Tuesday, January 1, 2013
Firefly Ep 2 "Train Job" - Mike's Review
The Train Job felt like diving right into the deep end after the introduction in the first episode. Same kind of job in a sense, illegal, don't ask questions, but in that we are introduced to the widening web of the Verse.
In quick summary Mal signs the crew up for a job for a notorious and ruthless crime boss. We are introduced to Niska where he explains his theory of reputation and relationships. He knows he has a reputation for ruthlessness he wants to turn the idea that he is ruthless and demanding into reality for Mal. To do this he shows them a man he has tortured and killed for failing to complete a job he hired him for.
Niska tells Mal that he knows of Mal's reputation for getting things done but that only how he completes this job will make that reality for Niska.
Mal's idea of what it means to be a free being and loyal to his crew means that he can not ask questions his other ideas of morality would normally demand. It showed to me how we all prioritized our ethics and morals, holding one above all the others we can easily allow ourselves deliberant or not to be blind to some of our choices and actions.
The job is to rob a train on a resource poor world. It has one resource, an ore that combined with other environmental conditions creates a chronic disease condition in the human settlers there. The condition is painful and fatal except when treated regularly with medicine. The question Mal didn't ask was what the cargo to be stolen was.
After they steal the cargo they learn it is this medicine.
The settlers on the world are people who in general share the Brown Coat (the rebel, anti-aliance faction) sentiment but as Mal tries to make the larger political/social moral point about the exploitation of the less powerful settlers by the alliance the sheriff makes the point that it wasn't the alliance who stole the medicine.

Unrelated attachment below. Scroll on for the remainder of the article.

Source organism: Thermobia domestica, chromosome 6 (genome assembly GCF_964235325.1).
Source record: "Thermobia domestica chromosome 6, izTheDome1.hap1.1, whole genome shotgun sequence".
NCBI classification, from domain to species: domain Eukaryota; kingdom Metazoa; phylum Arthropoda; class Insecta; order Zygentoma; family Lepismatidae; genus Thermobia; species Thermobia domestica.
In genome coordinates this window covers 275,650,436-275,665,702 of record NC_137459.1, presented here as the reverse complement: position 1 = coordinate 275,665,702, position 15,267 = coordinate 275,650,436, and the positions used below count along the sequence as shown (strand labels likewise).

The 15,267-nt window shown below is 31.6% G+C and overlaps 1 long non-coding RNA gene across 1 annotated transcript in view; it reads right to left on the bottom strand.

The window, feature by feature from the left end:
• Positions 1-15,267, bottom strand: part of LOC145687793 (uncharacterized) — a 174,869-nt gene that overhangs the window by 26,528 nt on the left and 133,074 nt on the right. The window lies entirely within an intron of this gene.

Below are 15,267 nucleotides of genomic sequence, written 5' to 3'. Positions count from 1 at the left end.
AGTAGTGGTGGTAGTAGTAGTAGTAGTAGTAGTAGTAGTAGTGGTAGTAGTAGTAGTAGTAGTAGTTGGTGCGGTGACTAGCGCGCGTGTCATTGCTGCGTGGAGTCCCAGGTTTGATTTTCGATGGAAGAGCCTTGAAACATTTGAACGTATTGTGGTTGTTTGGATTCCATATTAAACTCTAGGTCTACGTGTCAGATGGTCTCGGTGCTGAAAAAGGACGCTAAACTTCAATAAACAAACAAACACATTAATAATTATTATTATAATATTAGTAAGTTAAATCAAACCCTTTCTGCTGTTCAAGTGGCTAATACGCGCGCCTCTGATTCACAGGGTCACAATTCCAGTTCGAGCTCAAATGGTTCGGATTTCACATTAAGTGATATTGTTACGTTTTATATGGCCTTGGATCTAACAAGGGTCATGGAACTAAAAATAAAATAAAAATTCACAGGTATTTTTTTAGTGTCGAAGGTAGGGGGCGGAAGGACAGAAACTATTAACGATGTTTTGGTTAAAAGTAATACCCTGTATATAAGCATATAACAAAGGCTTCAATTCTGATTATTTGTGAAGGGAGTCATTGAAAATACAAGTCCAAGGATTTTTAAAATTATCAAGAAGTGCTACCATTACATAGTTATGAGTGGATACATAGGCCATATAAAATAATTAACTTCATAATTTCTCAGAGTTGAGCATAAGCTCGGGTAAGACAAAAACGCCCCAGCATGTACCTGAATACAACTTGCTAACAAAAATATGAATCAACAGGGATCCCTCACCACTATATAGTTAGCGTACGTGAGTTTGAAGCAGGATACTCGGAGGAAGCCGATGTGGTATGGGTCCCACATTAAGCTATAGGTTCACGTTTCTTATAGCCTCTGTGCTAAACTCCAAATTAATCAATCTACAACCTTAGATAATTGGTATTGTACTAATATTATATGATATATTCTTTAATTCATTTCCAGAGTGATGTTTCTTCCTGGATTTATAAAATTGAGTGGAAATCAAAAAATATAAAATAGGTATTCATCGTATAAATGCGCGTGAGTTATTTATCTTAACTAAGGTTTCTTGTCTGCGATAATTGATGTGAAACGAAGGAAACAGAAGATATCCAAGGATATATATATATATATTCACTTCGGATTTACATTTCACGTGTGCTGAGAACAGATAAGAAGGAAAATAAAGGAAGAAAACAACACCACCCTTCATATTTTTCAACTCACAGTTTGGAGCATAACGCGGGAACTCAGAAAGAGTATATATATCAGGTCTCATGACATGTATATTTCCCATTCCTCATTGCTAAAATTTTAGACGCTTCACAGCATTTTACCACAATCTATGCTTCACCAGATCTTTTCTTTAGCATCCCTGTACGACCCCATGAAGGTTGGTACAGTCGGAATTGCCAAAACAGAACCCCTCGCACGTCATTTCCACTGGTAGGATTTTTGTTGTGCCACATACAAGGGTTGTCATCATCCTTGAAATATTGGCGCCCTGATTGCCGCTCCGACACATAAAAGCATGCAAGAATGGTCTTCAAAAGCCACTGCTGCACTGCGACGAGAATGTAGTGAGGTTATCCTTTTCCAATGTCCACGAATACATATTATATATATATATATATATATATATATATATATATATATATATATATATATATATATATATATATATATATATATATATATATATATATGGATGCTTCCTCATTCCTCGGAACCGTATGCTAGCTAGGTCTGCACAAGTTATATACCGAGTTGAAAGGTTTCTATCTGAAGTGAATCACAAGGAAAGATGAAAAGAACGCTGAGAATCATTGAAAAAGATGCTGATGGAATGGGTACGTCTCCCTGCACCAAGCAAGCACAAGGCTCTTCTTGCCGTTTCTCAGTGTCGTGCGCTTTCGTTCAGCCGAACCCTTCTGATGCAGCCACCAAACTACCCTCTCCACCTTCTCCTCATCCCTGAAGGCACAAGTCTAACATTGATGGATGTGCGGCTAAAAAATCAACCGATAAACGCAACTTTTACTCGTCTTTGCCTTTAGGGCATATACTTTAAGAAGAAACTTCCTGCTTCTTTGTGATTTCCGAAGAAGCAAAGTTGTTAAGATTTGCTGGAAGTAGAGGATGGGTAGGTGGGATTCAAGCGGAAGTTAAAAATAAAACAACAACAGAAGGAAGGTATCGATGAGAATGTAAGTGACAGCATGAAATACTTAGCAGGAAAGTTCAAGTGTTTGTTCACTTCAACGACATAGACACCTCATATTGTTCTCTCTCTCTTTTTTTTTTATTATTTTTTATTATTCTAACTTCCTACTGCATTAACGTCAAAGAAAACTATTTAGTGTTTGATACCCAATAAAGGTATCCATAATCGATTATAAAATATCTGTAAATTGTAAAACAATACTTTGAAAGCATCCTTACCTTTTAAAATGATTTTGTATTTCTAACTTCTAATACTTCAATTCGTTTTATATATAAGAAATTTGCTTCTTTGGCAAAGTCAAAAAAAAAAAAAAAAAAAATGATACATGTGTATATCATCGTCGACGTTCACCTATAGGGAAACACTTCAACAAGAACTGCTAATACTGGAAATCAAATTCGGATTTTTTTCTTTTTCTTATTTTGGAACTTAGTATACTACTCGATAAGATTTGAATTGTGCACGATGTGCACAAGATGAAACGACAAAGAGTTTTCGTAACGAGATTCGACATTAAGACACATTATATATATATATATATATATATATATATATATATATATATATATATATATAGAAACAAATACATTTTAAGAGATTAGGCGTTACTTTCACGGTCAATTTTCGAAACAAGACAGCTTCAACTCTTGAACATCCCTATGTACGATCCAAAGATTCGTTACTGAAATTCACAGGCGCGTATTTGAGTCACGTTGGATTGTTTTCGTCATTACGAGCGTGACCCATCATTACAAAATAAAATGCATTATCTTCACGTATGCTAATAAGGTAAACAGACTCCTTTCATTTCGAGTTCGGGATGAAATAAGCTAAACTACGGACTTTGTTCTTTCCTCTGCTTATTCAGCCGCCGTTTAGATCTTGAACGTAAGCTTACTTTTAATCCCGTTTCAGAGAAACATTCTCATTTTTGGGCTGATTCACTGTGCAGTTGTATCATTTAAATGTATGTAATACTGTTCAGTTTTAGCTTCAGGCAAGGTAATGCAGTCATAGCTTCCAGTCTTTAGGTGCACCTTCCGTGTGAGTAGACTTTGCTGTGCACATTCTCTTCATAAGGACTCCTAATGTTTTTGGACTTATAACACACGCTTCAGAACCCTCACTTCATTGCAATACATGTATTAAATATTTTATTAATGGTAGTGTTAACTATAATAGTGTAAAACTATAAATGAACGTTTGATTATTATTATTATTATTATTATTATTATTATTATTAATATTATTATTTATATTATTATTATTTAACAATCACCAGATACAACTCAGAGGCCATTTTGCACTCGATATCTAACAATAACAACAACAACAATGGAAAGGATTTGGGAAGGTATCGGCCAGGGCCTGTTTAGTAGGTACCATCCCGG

Even when we try to be blind to the real consequences of our actions often the 'verse just keeps trying to show us and Mal is forced to see the consequences of his actions because of spending time with the sheriff and others in the settlement. Once faced with the reality he chooses to return the medicine and face the consequences of dealing with Niska.
And in fact this choice only strengthens his connections with his crew; with the possible exception of Jayne, although it puts them in danger. It was a crack in Mal's image that let in all the others and together they are able to if not fully resolve at least live through the resolution of the job for a while.
And so it seemed to me that Niska was indeed right, by his actions in "accomplishing" the job Mal did show who he was. That time at least.
A few other things of note in this episode.
Having been part of and entangled with big bureaucracies I thought the portrayal of the bureaucracy on the Alliance ship excellent. The Alliance isn't an evil empire, just large, powerful and trying to maintain the status quo and made up of moral human beings doing the best they can with the lives they have.
River still seems inaccessible to me as a character. Interesting in an intellectual way but while I find something in each of the other characters that touches something inside myself I haven't felt that yet in River. Along those lines I felt both Simon and Book really started solidifying for me. Simon when he says he'll deal with Jayne on his own shows the courage to take responsibility for his own life that he must have had to rescue and flee with his sister in the first place. And Book at first feeling useless but in the end provided valuable information and help to the crew.
The ease in which Mal shoves Niska's thug into the engines at the end is disturbing and yet somehow it seems appropriate to me for the character of Mal. This is not a soft hearted enlightened man, this is troubled determined man who wants to be free and wants to be good.